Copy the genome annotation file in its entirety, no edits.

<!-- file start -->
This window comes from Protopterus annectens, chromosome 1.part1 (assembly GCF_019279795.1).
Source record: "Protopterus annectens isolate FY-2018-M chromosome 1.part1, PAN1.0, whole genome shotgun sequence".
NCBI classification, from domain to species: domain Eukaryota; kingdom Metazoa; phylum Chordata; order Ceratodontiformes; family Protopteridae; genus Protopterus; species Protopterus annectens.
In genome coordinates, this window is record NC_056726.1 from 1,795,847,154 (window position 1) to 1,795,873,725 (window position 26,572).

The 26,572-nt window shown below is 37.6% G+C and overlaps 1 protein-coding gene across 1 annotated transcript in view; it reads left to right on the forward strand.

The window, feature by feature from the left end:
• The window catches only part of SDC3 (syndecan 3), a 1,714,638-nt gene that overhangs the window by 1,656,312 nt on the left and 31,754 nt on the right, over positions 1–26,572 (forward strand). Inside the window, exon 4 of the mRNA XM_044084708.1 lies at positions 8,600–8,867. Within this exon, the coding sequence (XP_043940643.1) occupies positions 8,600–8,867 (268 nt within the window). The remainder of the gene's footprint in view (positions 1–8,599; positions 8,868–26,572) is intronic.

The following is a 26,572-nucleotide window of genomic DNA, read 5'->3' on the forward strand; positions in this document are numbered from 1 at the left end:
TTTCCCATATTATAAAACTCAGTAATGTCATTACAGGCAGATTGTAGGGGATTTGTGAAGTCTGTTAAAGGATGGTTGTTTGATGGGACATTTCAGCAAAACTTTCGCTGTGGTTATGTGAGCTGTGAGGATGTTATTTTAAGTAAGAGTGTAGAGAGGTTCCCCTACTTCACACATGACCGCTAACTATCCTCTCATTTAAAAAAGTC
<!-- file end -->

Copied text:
This window comes from Protopterus annectens, chromosome 1.part1 (assembly GCF_019279795.1).
Source record: "Protopterus annectens isolate FY-2018-M chromosome 1.part1, PAN1.0, whole genome shotgun sequence".
NCBI classification, from domain to species: domain Eukaryota; kingdom Metazoa; phylum Chordata; order Ceratodontiformes; family Protopteridae; genus Protopterus; species Protopterus annectens.
In genome coordinates, this window is record NC_056726.1 from 1,795,847,154 (window position 1) to 1,795,873,725 (window position 26,572).

The 26,572-nt window shown below is 37.6% G+C and overlaps 1 protein-coding gene across 1 annotated transcript in view; it reads left to right on the forward strand.

The window, feature by feature from the left end:
• The window catches only part of SDC3 (syndecan 3), a 1,714,638-nt gene that overhangs the window by 1,656,312 nt on the left and 31,754 nt on the right, over positions 1–26,572 (forward strand). Inside the window, exon 4 of the mRNA XM_044084708.1 lies at positions 8,600–8,867. Within this exon, the coding sequence (XP_043940643.1) occupies positions 8,600–8,867 (268 nt within the window). The remainder of the gene's footprint in view (positions 1–8,599; positions 8,868–26,572) is intronic.

The following is a 26,572-nucleotide window of genomic DNA, read 5'->3' on the forward strand; positions in this document are numbered from 1 at the left end:
TTTCCCATATTATAAAACTCAGTAATGTCATTACAGGCAGATTGTAGGGGATTTGTGAAGTCTGTTAAAGGATGGTTGTTTGATGGGACATTTCAGCAAAACTTTCGCTGTGGTTATGTGAGCTGTGAGGATGTTATTTTAAGTAAGAGTGTAGAGAGGTTCCCCTACTTCACACATGACCGCTAACTATCCTCTCATTTAAAAAAGTC